Dublin Villager

Treasurer says five-year forecast is more sunny

By ThisWeek Community News  • 

Thanks to the two-year state budget, Dublin City Schools Treasurer Stephen Osborne is predicting a sunny fiscal forecast.

The Dublin Board of Education this week approved the semi-annual update of the district's five-year forecast that predicts income and expenditures through the 2017-18 fiscal year.

"There are changes tonight, but good changes," Osborne said of the state-required document last updated in May. "It's a brighter picture today than it was a couple of months ago."

The two-year state budget approved in late June increased the income the district will get from the state.

In fact, state funding is expected to increase by about $1.8 million between the 2013-14 and 2014-15 fiscal years.

The district will also receive reimbursements from the state for tangible personal property tax longer than expected, said Jeremy Buskirk, assistant treasurer.

"Over $8 million was added to this forecast because of that," Osborne said, noting that the district does expect tangible personal property taxes to decrease in the 2016 fiscal year and be completely phased out in the 2017 fiscal year.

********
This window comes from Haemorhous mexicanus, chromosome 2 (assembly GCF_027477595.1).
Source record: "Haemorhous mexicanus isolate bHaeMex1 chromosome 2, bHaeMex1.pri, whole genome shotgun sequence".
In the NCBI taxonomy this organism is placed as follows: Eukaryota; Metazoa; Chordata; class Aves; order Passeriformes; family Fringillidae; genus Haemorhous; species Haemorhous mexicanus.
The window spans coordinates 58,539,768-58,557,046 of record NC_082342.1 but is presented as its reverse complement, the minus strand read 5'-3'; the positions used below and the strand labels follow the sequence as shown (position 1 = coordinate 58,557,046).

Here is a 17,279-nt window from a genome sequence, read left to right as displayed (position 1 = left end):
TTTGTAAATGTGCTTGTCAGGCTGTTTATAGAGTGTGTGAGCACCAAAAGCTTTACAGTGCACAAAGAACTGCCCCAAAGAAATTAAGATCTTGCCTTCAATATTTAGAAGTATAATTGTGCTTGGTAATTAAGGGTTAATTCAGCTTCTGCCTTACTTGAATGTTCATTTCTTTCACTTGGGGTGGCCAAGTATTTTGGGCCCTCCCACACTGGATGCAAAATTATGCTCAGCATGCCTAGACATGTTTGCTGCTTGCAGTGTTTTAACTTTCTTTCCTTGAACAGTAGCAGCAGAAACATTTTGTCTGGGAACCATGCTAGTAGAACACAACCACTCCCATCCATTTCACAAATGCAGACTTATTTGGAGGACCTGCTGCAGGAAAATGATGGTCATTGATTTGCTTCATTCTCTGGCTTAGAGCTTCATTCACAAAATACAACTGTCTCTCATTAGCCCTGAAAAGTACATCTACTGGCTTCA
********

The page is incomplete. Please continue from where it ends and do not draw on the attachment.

Even though state aid will increase over the next two years, Buskirk said the majority of income -- 81.5 percent -- comes from local taxes.

In the 2013-14 fiscal year, the district expects to take in $141.9 million from real estate taxes. The district is anticipating income from real estate taxes to increase each year to $146.7 million in 2015-16 and $152.7 million in 2017-18.

In the five-year forecast, Osborne is also expecting to see growth in the district, especially from new construction. More homes in the district may mean more students, but it would also mean additional real estate taxes.

"As we see more growth, hopefully what we see in this five-year forecast will increase," he said.

While state aid will help Dublin City School finances over the next two years, the district is unsure of what to expect in the next two-year state budget.

"When you go beyond the second year you never know what's going to happen," Osborne said.

As the five-year forecast stands, the district will not go into the red until the 2017-18 fiscal year, when the district predicts $10.6 million in deficit spending. Osborne said the district will likely not have to ask voters for another operating levy until then.

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